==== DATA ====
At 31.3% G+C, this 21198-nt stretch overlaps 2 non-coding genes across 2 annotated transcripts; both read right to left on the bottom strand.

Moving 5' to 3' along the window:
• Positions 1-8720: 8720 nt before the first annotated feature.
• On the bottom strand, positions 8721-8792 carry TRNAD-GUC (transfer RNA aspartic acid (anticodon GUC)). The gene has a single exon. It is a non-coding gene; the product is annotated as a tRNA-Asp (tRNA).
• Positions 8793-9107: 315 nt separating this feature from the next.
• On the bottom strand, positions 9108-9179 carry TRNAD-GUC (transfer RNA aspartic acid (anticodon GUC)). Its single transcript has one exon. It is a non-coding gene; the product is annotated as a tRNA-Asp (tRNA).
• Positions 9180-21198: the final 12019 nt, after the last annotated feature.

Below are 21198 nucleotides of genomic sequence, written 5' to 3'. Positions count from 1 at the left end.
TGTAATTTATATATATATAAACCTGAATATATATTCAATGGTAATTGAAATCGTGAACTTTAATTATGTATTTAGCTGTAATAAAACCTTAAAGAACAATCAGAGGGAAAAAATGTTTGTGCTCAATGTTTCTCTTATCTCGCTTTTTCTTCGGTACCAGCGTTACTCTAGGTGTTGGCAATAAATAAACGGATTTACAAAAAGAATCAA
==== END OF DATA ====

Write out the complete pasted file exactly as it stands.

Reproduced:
At 31.3% G+C, this 21198-nt stretch overlaps 2 non-coding genes across 2 annotated transcripts; both read right to left on the bottom strand.

Moving 5' to 3' along the window:
• Positions 1-8720: 8720 nt before the first annotated feature.
• On the bottom strand, positions 8721-8792 carry TRNAD-GUC (transfer RNA aspartic acid (anticodon GUC)). The gene has a single exon. It is a non-coding gene; the product is annotated as a tRNA-Asp (tRNA).
• Positions 8793-9107: 315 nt separating this feature from the next.
• On the bottom strand, positions 9108-9179 carry TRNAD-GUC (transfer RNA aspartic acid (anticodon GUC)). Its single transcript has one exon. It is a non-coding gene; the product is annotated as a tRNA-Asp (tRNA).
• Positions 9180-21198: the final 12019 nt, after the last annotated feature.

Below are 21198 nucleotides of genomic sequence, written 5' to 3'. Positions count from 1 at the left end.
TGTAATTTATATATATATAAACCTGAATATATATTCAATGGTAATTGAAATCGTGAACTTTAATTATGTATTTAGCTGTAATAAAACCTTAAAGAACAATCAGAGGGAAAAAATGTTTGTGCTCAATGTTTCTCTTATCTCGCTTTTTCTTCGGTACCAGCGTTACTCTAGGTGTTGGCAATAAATAAACGGATTTACAAAAAGAATCAA